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The state versus frienda haimann muhekeni
IN THE HIGH COURT OF NAMIBIA
FRIENDA HAIMANN MUHEKENI
HIGH COURT SPECIAL REVIEW CASE NO. 592/08
This matter came before me for special review.
The letter by the Magistrate under cover of which the records of the
“Due to the continuous misunderstandings between the presiding officer a`nd Mr Hennie Barnard (the Magistrate) I did
recuse myself from trying this case. There was a request from the state prosecutor to send the matter on special review. The provisions of Section 304(4) Act 51/77 have been considered. I thus humbly request the Honourable Judge of the High Court to set the proceedings aside and order the case to start de novo before another magistrate.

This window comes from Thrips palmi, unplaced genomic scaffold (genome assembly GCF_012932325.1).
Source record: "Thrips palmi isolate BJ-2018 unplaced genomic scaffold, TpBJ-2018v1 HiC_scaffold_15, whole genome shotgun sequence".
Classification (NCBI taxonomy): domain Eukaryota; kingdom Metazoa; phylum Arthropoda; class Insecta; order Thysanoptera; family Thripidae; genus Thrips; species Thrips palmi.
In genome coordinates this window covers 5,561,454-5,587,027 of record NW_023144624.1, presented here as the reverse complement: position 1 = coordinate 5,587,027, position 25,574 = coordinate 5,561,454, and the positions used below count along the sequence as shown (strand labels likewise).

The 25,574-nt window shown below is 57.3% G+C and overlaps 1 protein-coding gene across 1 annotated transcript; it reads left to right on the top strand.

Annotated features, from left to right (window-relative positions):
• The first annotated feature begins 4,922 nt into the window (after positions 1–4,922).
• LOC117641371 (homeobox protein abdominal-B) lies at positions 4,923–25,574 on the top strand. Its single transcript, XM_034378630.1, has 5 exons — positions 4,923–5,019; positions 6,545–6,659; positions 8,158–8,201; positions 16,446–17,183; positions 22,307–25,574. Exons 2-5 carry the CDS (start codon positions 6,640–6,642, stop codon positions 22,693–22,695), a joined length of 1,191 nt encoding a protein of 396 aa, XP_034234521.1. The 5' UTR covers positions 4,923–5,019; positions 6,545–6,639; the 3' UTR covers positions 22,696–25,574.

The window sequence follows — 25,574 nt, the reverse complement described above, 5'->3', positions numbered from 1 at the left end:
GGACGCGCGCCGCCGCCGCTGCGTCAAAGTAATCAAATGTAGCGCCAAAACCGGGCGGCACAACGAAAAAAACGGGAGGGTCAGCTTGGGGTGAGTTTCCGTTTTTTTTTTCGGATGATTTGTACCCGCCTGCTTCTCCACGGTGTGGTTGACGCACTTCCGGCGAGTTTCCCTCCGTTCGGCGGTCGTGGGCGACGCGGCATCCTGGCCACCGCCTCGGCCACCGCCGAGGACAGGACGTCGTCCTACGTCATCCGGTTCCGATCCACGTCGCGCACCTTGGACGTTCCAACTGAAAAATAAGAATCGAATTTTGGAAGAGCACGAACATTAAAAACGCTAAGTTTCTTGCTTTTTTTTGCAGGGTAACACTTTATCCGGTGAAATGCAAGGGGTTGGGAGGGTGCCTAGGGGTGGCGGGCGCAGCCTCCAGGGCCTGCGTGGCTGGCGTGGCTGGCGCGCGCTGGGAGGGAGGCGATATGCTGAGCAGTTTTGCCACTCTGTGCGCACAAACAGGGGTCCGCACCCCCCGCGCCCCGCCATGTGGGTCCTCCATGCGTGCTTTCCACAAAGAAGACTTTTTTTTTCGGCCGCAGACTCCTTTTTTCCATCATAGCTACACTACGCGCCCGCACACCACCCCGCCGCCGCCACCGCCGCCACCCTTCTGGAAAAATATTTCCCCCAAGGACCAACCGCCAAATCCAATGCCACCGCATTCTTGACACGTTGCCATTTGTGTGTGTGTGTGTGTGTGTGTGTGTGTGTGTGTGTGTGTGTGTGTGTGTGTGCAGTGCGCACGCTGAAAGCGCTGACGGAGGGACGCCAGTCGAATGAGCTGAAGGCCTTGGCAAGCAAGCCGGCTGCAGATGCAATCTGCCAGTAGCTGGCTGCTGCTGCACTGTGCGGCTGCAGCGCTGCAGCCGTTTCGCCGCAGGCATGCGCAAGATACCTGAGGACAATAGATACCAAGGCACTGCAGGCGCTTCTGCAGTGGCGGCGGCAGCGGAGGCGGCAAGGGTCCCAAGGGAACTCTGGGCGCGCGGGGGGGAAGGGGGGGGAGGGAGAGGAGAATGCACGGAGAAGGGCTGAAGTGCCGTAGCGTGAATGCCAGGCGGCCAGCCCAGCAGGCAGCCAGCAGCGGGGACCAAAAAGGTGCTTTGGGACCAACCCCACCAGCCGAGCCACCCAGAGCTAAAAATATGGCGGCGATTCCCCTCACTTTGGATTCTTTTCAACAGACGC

The accused was charged with forgery and uttering a forged instrument,
fraud and a four counts of theft of various amounts of money. She
At the commencement of the trial the accused was represented by Mr
Venter, however he withdrew whereafter the accused was represented by
Mr Barnard. The matter was postponed on 22 March 2007 to 12
September 2007 for continuation of trial. At that juncture the defence was
busy with the cross-examination of the second state witness. When the
proceedings resumed on 12 September 2007, the following appears from
“ON RESUMPTION ON 2007.09.12 MS HISHIKUSHITYA: PUTS PARTICULARS ON RECORD As it pleases the Court. Your Worship the matter as postponed today, until today for continuation of trial. I believe one Officer Vermeulen is still under cross-examination. Warrant Officer Vermeulen if you may please go to the witness dock. That is the stance of the case. As it pleases the Court. COURT: Yes Mr Barnard? MR BARNARD: Thank you Your Worship. Mr Vermeulen (intervention)